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Long Read: Family prestige at stake as Douglas Hondo jumps into deep end

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DOUGLAS Hondo’s elevation to the position of Zimbabwe cricket coach on the tour of Pakistan, in the absence of incumbent gaffer Lalchand Rajput, is another feather in the cap of perhaps the most underrated sporting family in the country.

ENOCK MUCHINJO

In Zimbabwean cricket’s modern era, the period after the African country was granted Test status in 1992, five former national team players have gone on to become the country’s head coach.

Although only on an interim basis, 41-year-old Hondo now has the distinction of being the first black ex-Zimbabwe national team player to lead the country as coach in international cricket.

Hondo (pictured) is substantively Zimbabwe’s bowling coach, his full-time job with the team under head coach Rajput, the former India player who was prohibited by his native country from travelling for the limited-overs series in Pakistan amid heightened India-Pakistan political tension.

Zimbabwe’s cricket board swiftly appointed Hondo as the stand-in coach for the three ODIs and three Twenty20 internationals against the Asian side.

The standout family milestone is that the former fast bowler’s young brother, 38-year-old Daniel Hondo, is currently the backline coach for Zimbabwe’s national rugby team, a team he captained with admirable leadership for four years.

It is a unique family feat—two brothers concurrently serving as assistant coaches of two of a country’s foremost national teams—in the two separate sporting disciplines they were internationally capped.

Yet, to quite a number of sports enthusiasts in Zimbabwe, the Hondo siblings’ connection with their respective two codes should have been the other way round.

One of those to hold that view is Tatenda Taibu, the former Zimbabwe cricket captain who attended Harare’s Churchill Boys High School at the same time as the two gifted brothers.

“Douglas was more naturally talented in rugby than cricket, and Daniel was more naturally talented in cricket than rugby,” reckons Taibu, once the youngest Test cricket captain in history.

“It was a surprise that they both chose the lesser of their talents. They have done well in their careers however. I feel that they both would have achieved more.”

It is kind of hard to disagree with Taibu on this one. Back in the day, Taibu teamed up in a Zimbabwe Under-16 cricket side with Daniel— the former Sables skipper—and those who know the man well will testify how much of a herculean task it is to impress the ex-wicketkeeper.

“He was a top out-swinger, and upright seamer,” says Taibu of the former Zimbabwe rugby captain. “To be honest, I was a great fan of his bowling. I reckon my best school catch was off his bowling.”

Others will find Taibu’s assertions debatable, though. This includes no less a person that Donald Hondo, the oldest of the brothers who did not however pursue sport at the highest level himself.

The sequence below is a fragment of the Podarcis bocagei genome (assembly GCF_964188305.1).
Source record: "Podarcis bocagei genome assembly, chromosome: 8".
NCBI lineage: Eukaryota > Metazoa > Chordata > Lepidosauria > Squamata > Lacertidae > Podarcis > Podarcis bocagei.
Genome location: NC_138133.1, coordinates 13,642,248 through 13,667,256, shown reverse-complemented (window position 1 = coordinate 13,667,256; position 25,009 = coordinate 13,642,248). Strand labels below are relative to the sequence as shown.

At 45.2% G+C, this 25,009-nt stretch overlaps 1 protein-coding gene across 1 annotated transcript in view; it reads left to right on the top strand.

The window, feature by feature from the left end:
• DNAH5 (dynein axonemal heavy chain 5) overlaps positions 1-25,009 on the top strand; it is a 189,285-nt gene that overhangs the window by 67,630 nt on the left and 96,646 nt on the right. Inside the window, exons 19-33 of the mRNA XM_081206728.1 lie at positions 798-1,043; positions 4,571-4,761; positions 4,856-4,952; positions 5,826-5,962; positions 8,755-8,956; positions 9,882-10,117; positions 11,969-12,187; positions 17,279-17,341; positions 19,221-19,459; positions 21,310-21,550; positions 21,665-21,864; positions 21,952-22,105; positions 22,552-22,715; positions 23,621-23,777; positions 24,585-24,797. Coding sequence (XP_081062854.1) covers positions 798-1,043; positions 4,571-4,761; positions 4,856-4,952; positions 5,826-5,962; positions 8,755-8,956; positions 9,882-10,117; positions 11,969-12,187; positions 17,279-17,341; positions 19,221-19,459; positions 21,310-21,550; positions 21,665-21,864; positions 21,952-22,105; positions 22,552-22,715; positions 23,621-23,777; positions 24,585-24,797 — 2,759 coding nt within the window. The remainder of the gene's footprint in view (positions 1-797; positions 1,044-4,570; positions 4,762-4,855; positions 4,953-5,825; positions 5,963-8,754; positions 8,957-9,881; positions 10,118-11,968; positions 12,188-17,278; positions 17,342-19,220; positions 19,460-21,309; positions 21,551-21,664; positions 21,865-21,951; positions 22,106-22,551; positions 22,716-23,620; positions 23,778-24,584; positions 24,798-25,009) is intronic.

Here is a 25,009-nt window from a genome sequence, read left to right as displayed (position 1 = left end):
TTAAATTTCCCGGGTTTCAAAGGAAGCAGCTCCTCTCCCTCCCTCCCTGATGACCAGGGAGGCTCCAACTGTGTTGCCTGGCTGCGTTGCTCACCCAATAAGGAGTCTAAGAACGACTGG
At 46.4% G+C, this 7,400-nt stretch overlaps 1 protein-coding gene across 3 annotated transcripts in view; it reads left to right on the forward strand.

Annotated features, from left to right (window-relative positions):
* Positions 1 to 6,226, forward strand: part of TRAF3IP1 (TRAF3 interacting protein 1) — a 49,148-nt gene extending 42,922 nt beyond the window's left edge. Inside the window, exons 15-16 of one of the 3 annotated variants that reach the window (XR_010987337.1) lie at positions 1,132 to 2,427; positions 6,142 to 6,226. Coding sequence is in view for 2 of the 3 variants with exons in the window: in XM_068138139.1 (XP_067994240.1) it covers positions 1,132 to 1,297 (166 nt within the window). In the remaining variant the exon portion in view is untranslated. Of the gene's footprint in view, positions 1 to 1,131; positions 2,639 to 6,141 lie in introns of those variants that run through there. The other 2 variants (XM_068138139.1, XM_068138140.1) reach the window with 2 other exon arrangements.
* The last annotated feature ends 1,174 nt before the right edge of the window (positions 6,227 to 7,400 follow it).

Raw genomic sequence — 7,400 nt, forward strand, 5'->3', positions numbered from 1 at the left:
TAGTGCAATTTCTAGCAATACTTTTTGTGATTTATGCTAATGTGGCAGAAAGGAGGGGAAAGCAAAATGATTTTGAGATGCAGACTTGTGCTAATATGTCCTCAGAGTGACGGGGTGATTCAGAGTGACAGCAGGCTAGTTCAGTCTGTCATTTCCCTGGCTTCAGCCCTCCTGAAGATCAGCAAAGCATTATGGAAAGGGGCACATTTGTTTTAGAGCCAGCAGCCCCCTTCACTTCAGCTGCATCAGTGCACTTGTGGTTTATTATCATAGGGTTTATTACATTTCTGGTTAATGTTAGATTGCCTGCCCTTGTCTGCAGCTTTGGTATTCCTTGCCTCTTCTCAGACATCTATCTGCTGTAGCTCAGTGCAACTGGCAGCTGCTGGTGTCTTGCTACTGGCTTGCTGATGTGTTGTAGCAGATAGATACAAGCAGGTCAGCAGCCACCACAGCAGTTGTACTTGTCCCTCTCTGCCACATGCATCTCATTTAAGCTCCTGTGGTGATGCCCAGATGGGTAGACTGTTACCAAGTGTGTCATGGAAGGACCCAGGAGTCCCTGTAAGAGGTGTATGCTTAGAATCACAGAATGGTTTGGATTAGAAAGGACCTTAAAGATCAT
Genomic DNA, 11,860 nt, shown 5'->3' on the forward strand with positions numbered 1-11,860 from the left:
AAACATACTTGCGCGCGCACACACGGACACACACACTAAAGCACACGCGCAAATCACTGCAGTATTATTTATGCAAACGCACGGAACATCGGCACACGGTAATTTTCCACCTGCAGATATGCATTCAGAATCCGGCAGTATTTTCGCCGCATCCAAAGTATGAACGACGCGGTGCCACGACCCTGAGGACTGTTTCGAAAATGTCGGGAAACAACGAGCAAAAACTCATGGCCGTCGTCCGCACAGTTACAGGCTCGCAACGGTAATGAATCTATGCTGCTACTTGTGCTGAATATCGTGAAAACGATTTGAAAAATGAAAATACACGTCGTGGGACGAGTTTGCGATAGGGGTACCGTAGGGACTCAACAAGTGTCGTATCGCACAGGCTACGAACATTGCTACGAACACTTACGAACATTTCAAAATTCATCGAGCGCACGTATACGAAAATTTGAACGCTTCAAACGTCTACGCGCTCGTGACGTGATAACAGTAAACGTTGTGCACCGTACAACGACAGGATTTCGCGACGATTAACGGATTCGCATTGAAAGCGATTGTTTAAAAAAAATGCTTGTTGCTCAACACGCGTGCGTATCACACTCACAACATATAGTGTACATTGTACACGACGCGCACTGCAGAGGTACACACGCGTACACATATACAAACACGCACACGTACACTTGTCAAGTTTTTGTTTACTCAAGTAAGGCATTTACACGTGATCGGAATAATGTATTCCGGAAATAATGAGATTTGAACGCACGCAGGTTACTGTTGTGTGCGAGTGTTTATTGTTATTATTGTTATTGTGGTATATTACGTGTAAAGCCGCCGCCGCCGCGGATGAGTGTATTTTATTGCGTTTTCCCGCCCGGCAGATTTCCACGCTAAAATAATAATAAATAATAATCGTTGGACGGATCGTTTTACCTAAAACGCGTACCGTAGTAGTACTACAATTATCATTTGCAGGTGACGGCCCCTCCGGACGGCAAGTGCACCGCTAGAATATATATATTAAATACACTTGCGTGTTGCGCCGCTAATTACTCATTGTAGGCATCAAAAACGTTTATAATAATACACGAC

“Doug was a brilliant flyhalf, he had brilliant skills and kicks,” says Donald, a gifted cricketer in his schooldays. “The one year, they (Churchill) lost just once, to Peterhouse, but kicked every other powerhouse in rugby, and Doug was a key player. On Daniel, I never saw him play cricket that much, but I would argue that Doug was a better cricketer, as he started playing Zim Schools from Under-15, if not sooner, to Under-19, then into Zim.”

Douglas Hondo played nine Tests and 56 ODIs for Zimbabwe in an international career that never really blossomed as hype had suggested. To be fair to him, constant injuries and inconsistent selection had a negative effect to an extent.

An ODI match-winning bowling performance of 4-37 against India in Kochi in 2002, two of his scalps being the legendary pair of Sourav Ganguly and VVS Laxman, will however be forever etched in Douglas’ memory.

As a player, Daniel Hondo had a more successful career in his sport, with a winning ratio of about 90% as Zimbabwe rugby captain.

In 2014, Daniel was moments away from captaining the Sables to their first Rugby World Cup since 1991, although he would shoulder some of the blame for a costly decision that denied Zimbabwe a crucial bonus point in their 28-10 win over Kenya, thus falling marginally short of qualification.

On the whole, Daniel was a classy rugby player, a firm favourite with many. He is remembered as a robust centre able to step around defenders at pace, gifted with good handling and running skills as well as solid defence.

In terms of silverware, Daniel helped Hartpury College to the British national university rugby title in 2007 and was a key player in the Zimbabwe team that won the bowls section of the Rugby World Cup Sevens in Dubai in 2009.

Also a top-class sevens player, Daniel was a talismanic figure for Zimbabwe for the better part of a decade, captaining the side on quite a few occasions and later coaching it briefly.

As a coach in the main format of the game, Daniel’s skills are highly regarded. In 2018, when he was hastily appointed mid-season as assistant coach of a struggling Zimbabwe team under former Springbok mentor Peter de Villiers, he was credited with sharpening the Sables’ backline, helping the team avoid relegation from African rugby’s top-flight division.